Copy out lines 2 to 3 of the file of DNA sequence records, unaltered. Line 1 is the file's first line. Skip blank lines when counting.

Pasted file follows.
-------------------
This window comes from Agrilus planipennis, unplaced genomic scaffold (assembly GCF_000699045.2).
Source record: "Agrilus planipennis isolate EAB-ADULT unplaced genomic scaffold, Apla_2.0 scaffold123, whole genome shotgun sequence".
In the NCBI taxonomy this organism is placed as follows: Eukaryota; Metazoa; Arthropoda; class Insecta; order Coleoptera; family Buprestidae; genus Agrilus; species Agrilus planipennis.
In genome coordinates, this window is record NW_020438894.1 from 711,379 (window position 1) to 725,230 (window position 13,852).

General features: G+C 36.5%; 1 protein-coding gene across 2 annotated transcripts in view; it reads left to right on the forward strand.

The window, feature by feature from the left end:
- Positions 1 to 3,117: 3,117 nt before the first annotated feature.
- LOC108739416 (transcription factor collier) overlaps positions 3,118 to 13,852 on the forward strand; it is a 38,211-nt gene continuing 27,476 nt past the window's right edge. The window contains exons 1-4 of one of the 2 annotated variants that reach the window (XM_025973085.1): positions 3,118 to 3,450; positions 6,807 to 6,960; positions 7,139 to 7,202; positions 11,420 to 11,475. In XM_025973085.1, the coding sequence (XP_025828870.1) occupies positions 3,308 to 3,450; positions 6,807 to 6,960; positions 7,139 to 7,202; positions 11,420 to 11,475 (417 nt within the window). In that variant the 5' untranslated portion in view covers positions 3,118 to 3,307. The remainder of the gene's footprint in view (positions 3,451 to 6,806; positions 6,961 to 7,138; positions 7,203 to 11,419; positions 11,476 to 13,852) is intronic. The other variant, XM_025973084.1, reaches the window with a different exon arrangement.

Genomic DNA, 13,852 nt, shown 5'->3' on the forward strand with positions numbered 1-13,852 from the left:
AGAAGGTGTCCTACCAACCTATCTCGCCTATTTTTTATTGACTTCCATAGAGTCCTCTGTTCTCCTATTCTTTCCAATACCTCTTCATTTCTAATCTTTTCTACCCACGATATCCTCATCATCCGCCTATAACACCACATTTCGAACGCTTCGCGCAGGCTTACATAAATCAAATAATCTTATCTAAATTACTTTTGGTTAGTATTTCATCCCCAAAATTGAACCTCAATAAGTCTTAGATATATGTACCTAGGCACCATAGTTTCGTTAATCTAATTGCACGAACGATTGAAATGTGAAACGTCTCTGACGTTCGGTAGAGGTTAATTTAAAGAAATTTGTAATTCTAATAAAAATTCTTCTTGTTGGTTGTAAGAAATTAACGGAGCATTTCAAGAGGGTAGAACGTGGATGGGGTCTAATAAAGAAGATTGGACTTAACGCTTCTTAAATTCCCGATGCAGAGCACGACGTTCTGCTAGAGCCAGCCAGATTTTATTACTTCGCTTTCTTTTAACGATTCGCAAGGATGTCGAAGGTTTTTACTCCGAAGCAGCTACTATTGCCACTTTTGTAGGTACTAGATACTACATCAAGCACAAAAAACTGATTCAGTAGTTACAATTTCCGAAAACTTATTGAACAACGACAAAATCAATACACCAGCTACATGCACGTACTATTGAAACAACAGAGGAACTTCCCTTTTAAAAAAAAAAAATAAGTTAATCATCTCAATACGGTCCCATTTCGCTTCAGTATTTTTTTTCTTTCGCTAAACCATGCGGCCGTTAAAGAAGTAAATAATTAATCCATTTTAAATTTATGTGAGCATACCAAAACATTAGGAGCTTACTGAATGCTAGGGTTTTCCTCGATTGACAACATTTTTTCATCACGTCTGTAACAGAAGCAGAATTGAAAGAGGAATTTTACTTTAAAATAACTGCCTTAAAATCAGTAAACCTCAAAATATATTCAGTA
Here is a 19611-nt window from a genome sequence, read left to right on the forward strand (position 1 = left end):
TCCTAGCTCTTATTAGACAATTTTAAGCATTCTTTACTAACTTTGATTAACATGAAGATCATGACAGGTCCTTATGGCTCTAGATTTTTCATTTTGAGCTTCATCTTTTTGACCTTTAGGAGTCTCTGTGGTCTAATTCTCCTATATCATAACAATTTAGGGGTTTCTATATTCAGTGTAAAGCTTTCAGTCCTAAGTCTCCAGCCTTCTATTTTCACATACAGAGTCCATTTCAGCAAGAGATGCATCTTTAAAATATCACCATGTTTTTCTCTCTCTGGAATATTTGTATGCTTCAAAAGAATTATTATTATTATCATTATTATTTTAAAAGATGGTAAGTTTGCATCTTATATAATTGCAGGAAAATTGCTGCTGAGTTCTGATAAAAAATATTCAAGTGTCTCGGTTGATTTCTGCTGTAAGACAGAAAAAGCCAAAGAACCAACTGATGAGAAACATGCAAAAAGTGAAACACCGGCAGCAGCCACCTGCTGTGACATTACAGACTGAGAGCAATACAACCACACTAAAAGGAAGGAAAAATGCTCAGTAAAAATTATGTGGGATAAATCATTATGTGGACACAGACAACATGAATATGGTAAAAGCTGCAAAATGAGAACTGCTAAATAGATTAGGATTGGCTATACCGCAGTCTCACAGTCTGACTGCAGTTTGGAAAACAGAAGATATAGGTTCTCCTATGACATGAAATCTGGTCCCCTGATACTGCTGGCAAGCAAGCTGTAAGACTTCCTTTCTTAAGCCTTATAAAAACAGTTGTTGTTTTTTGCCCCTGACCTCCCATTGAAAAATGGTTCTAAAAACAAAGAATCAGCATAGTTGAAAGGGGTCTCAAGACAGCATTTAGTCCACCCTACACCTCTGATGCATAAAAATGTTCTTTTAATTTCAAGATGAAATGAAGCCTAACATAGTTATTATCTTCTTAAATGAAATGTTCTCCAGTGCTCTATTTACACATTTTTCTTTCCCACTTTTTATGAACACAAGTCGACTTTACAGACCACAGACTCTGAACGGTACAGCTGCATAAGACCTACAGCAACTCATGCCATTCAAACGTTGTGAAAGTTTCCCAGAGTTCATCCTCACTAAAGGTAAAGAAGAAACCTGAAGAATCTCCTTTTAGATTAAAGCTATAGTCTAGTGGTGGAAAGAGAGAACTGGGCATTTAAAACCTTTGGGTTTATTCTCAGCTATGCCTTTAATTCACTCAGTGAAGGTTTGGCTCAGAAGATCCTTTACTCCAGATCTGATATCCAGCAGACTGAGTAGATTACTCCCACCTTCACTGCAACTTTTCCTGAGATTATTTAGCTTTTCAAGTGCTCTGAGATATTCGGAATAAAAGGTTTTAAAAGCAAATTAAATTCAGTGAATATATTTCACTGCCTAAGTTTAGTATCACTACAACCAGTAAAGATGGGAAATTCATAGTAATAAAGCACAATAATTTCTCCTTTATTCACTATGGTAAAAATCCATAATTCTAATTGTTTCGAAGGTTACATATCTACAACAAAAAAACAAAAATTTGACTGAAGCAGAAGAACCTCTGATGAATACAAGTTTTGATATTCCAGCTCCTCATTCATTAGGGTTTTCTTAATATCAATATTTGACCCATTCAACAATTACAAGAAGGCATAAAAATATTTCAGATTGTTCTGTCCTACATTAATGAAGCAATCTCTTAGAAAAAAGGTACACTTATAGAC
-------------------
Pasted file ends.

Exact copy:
Source record: "Agrilus planipennis isolate EAB-ADULT unplaced genomic scaffold, Apla_2.0 scaffold123, whole genome shotgun sequence".
In the NCBI taxonomy this organism is placed as follows: Eukaryota; Metazoa; Arthropoda; class Insecta; order Coleoptera; family Buprestidae; genus Agrilus; species Agrilus planipennis.